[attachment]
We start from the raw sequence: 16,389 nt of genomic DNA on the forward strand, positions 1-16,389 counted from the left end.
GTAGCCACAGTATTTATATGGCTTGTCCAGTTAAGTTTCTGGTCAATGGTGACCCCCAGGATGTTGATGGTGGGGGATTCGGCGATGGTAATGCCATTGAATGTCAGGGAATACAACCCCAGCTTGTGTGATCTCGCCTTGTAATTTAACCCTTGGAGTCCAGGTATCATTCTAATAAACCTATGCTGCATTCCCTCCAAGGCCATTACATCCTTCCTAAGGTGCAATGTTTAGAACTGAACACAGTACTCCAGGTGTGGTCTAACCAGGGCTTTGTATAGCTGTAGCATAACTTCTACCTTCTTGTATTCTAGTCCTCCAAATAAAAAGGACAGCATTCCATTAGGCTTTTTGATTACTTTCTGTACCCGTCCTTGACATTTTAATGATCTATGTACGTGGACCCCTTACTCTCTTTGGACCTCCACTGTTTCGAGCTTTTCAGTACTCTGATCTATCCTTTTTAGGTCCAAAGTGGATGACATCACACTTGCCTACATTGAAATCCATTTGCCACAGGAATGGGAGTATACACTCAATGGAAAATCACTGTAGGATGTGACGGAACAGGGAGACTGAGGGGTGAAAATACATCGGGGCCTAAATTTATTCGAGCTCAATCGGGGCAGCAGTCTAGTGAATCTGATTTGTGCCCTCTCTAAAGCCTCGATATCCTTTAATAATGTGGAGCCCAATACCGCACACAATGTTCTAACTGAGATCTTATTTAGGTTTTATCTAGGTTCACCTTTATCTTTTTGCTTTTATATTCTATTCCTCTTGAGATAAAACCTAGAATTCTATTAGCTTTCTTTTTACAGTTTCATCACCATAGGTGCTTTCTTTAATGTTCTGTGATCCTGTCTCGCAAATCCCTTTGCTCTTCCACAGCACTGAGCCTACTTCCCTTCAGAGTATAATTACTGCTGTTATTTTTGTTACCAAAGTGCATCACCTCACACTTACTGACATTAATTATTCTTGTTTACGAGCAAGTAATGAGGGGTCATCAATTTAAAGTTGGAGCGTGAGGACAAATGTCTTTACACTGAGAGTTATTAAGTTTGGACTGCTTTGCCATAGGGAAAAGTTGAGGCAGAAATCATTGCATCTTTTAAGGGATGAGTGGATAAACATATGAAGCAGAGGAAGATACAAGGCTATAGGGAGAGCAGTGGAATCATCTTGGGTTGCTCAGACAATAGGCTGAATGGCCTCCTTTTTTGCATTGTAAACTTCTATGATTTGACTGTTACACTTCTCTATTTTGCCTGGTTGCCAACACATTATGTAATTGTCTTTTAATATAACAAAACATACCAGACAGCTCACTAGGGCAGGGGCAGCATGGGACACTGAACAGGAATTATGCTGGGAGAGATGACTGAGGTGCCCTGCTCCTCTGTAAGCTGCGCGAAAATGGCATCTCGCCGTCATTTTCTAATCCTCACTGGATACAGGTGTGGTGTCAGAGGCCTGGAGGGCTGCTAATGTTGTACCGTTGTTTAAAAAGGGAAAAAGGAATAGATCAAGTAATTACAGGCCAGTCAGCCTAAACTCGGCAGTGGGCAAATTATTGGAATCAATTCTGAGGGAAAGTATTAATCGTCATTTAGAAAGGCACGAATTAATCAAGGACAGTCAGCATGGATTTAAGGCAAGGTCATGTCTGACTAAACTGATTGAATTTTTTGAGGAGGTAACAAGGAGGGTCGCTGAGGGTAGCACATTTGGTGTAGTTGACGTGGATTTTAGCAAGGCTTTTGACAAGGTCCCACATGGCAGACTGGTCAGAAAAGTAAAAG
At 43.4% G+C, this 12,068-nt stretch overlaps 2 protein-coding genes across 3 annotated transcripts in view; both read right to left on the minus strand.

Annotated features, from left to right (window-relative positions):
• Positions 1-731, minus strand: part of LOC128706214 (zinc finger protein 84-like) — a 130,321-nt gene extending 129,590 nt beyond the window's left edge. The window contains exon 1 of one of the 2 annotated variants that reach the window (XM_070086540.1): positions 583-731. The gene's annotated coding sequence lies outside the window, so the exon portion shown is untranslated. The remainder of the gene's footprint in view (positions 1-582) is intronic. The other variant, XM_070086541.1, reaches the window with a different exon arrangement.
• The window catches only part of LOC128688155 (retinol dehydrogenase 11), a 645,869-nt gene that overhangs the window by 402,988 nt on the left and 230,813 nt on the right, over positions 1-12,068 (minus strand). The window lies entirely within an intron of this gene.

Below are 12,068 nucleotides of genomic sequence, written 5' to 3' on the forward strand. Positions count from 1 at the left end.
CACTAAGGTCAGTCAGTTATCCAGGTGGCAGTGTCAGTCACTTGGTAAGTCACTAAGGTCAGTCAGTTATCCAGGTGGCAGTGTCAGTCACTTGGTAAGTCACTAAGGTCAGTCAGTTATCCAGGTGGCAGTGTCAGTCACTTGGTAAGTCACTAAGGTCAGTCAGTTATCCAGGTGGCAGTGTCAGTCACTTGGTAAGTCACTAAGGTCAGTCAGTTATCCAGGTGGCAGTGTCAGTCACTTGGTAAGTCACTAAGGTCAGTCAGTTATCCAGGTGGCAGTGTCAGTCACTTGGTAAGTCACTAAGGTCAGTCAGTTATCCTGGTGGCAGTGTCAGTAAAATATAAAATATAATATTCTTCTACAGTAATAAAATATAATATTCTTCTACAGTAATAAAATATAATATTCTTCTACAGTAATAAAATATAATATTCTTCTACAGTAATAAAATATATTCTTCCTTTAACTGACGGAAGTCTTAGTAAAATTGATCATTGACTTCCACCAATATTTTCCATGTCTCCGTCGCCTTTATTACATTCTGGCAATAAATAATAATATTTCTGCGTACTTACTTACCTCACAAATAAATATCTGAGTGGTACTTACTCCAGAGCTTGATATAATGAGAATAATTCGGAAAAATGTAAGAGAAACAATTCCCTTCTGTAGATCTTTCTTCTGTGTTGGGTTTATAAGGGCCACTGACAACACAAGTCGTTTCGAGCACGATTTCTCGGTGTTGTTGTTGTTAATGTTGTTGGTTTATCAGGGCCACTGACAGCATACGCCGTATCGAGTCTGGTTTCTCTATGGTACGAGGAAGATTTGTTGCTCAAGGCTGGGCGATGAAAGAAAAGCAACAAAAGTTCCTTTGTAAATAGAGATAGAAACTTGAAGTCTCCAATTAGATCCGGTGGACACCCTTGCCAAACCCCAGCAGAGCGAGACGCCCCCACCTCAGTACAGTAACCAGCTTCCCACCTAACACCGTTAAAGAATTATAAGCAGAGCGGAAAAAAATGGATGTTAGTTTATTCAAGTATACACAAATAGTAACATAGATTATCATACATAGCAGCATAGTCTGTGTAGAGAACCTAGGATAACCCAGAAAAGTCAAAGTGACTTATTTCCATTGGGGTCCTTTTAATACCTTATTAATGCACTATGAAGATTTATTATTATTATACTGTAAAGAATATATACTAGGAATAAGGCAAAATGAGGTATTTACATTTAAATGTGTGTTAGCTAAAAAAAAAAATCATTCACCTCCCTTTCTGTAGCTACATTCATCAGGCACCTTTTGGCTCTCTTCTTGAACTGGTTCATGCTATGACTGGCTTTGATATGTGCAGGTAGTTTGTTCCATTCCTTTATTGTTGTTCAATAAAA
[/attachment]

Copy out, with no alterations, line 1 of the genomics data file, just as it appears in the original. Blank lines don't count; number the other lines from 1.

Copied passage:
We start from the raw sequence: 16,389 nt of genomic DNA on the forward strand, positions 1-16,389 counted from the left end.